Wagner’s sceneries capture the mundane and ordinary in an inherently mysterious world. Based on observation and memory, his paintings are distillations of particular places and events. In the familiarity of the ordinary, the viewer is left with the absurdity of the world that induces a sense of connectedness among us all. Devoid of human presence, the artist paints images of the visible world with the intention of conveying his sense of physical location within it. Trying to depict the peculiar state of being-in-the-world, Yanik Wagner transforms his experience into a painted, two-dimensional analog of that state. The first-person perspective, a point-of-view, a position, an encounter with the world. The world reveals itself, we uncover the world.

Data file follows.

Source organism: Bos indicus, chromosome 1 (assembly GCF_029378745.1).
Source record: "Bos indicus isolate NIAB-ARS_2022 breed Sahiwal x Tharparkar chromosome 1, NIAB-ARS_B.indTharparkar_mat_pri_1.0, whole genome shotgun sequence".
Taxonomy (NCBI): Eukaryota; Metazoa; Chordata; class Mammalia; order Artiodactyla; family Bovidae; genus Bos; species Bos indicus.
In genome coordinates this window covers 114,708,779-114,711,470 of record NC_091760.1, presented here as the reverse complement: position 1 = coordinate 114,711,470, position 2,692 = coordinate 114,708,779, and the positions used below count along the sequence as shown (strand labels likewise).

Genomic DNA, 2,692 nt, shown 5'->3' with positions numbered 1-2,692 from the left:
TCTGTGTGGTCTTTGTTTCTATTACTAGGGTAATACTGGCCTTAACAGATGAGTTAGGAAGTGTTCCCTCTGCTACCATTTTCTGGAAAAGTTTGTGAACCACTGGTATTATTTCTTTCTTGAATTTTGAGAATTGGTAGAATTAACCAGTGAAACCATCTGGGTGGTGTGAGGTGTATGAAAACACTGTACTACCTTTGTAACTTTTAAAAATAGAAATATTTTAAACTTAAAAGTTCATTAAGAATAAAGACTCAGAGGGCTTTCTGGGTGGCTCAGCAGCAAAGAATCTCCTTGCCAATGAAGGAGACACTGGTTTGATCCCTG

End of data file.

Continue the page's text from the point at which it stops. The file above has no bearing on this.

A painted road acts as a metaphor for moving through space. A path. Time index point: zero. Lights as markers of meter and time. Falling forward into time, the present renewing.

A painting offers the opportunity to cast our mind into visual space. Even four lines converging in perspective can be enough to draw us in, past the picture plane.

(The ancient charge that illusionism is unethical is meaningless here: we know the difference between the 2nd and 3rd dimensions.)

But this visual presentation might also evoke a more complete experience of a particular event – not just visual, but spatial, haptic, and temporal. An event enfolded into a painting.

It is understood as the projection of memory – mediated by hand and mind, the process necessitates time elapsing.

All of which would act in support of our abiding wish to (re)integrate with the world, our Urge to Union. A painting might capture the peculiar state of being-in-the-world, a sense of physical location, and of movement. It could have the effect of inducing a sense of absorption into our environment.

(Yanik Wagner, 2020)